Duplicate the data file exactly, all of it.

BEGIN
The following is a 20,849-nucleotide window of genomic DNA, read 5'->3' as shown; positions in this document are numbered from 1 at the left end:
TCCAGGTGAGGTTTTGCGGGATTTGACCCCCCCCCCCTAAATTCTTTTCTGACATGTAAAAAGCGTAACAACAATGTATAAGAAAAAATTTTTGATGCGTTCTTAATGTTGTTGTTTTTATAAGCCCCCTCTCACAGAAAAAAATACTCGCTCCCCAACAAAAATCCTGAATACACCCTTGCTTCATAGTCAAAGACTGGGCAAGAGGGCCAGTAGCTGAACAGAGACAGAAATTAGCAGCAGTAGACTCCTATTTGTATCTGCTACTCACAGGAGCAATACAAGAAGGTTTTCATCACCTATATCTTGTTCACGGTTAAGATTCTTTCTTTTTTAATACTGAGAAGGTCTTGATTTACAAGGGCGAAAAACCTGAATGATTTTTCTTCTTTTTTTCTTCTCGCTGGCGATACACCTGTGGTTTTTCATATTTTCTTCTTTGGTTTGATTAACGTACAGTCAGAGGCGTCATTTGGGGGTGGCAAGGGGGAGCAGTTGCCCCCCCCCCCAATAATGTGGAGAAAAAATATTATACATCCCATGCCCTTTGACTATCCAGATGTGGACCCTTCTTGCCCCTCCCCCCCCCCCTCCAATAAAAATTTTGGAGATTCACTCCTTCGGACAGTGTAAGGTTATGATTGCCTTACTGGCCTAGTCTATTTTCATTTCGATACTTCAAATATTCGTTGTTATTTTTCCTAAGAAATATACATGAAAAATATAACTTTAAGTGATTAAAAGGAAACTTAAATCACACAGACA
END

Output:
The following is a 20,849-nucleotide window of genomic DNA, read 5'->3' as shown; positions in this document are numbered from 1 at the left end:
TCCAGGTGAGGTTTTGCGGGATTTGACCCCCCCCCCCTAAATTCTTTTCTGACATGTAAAAAGCGTAACAACAATGTATAAGAAAAAATTTTTGATGCGTTCTTAATGTTGTTGTTTTTATAAGCCCCCTCTCACAGAAAAAAATACTCGCTCCCCAACAAAAATCCTGAATACACCCTTGCTTCATAGTCAAAGACTGGGCAAGAGGGCCAGTAGCTGAACAGAGACAGAAATTAGCAGCAGTAGACTCCTATTTGTATCTGCTACTCACAGGAGCAATACAAGAAGGTTTTCATCACCTATATCTTGTTCACGGTTAAGATTCTTTCTTTTTTAATACTGAGAAGGTCTTGATTTACAAGGGCGAAAAACCTGAATGATTTTTCTTCTTTTTTTCTTCTCGCTGGCGATACACCTGTGGTTTTTCATATTTTCTTCTTTGGTTTGATTAACGTACAGTCAGAGGCGTCATTTGGGGGTGGCAAGGGGGAGCAGTTGCCCCCCCCCCCAATAATGTGGAGAAAAAATATTATACATCCCATGCCCTTTGACTATCCAGATGTGGACCCTTCTTGCCCCTCCCCCCCCCCCTCCAATAAAAATTTTGGAGATTCACTCCTTCGGACAGTGTAAGGTTATGATTGCCTTACTGGCCTAGTCTATTTTCATTTCGATACTTCAAATATTCGTTGTTATTTTTCCTAAGAAATATACATGAAAAATATAACTTTAAGTGATTAAAAGGAAACTTAAATCACACAGACA